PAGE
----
The explosion ofin the last 50 years has dramatically affected our lives — not only what we are taught, but also how we are taught. Today's society requires children to be ready for the next step. The need to provide an early educational advantage requires the of efficient career and technology education (CATE) facilities.
It is critical for learning environments that foster the teaching of technology-related courses to have the technology infrastructure to support the required course instruction; thorough planning and design are the keys to making CATE facilities work.
Administrators and educators must determine what will be taught in order to establish the type, size and number of technology classrooms that must be built.
An institution's technology electives can reflect the courses that business leaders and educators believe will best prepare future employees. Districts may look to community businesses for support. Some institutions have partnered with local businesses that provide equipment or materials for courses that expose students to potential career opportunities. The goal is to attract students early on by showing them the breadth of technology careers available and by providing them with the required skills.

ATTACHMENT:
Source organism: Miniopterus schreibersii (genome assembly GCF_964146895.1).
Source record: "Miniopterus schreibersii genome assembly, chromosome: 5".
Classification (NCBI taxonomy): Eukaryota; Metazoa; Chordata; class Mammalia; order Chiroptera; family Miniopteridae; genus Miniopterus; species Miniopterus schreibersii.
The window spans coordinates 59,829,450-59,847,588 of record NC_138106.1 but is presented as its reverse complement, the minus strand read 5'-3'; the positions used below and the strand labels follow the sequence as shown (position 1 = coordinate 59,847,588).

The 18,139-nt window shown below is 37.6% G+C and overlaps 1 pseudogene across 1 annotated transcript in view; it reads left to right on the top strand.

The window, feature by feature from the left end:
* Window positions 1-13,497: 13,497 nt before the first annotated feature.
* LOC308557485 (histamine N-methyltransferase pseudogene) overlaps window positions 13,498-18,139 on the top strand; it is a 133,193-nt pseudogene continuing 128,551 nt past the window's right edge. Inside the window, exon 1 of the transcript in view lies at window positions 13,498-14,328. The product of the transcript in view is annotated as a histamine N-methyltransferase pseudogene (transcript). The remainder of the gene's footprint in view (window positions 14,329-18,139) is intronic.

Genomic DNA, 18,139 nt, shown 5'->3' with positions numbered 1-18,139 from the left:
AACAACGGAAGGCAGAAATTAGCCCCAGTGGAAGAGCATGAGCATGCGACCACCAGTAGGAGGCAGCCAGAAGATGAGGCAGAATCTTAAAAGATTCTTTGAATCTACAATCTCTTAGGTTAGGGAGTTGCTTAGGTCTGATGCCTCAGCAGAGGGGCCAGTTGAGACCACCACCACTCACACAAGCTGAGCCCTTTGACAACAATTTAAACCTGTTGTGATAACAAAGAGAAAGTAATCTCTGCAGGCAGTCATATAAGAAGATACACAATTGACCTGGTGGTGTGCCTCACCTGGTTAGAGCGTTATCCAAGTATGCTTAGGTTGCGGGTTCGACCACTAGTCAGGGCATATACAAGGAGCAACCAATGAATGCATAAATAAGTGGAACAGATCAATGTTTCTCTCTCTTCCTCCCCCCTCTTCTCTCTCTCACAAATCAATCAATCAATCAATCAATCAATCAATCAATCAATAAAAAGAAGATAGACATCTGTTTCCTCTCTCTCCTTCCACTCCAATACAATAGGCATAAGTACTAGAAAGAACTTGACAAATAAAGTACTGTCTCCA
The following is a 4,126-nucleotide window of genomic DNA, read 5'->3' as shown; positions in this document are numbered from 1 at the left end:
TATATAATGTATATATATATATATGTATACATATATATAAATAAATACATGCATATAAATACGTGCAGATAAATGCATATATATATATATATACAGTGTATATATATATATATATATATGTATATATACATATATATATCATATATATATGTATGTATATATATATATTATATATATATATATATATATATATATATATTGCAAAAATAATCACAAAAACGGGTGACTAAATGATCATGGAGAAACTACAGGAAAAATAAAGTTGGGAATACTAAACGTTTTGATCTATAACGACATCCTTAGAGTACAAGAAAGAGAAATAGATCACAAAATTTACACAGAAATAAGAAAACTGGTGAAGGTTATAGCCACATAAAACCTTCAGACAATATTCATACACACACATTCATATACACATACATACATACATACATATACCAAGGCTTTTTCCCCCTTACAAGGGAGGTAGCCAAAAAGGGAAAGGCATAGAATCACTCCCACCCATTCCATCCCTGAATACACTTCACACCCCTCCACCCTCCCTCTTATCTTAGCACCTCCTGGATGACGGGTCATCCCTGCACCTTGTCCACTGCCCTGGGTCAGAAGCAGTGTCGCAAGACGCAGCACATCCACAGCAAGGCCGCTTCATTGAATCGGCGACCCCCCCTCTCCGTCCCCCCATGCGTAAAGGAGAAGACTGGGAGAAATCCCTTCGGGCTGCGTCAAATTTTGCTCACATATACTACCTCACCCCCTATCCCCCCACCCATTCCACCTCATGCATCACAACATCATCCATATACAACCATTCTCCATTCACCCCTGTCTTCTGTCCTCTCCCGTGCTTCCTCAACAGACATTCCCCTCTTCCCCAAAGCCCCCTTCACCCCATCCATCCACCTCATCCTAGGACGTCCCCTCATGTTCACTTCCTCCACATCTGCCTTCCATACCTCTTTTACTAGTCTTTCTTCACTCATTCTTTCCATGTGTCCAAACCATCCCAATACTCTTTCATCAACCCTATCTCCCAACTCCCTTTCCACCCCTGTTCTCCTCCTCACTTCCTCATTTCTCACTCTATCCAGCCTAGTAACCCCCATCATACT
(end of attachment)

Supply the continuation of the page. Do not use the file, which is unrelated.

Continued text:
Building design begins once a curriculum is established. CATE facilities must be flexible and adaptable because course requirements, student populations and technology itself will change over time. Using demountable interior walls is one way that building design can respond to these changes. Another alternative is to construct interior walls that extend to the bottom of the ceiling. Because the ceiling will span the entire space over several classrooms, the walls can be torn down and constructed elsewhere without affecting the ceiling grid. This solution, if planned in conjunction with the placement of, electrical outlets and ductwork, can provide significant built-in flexibility.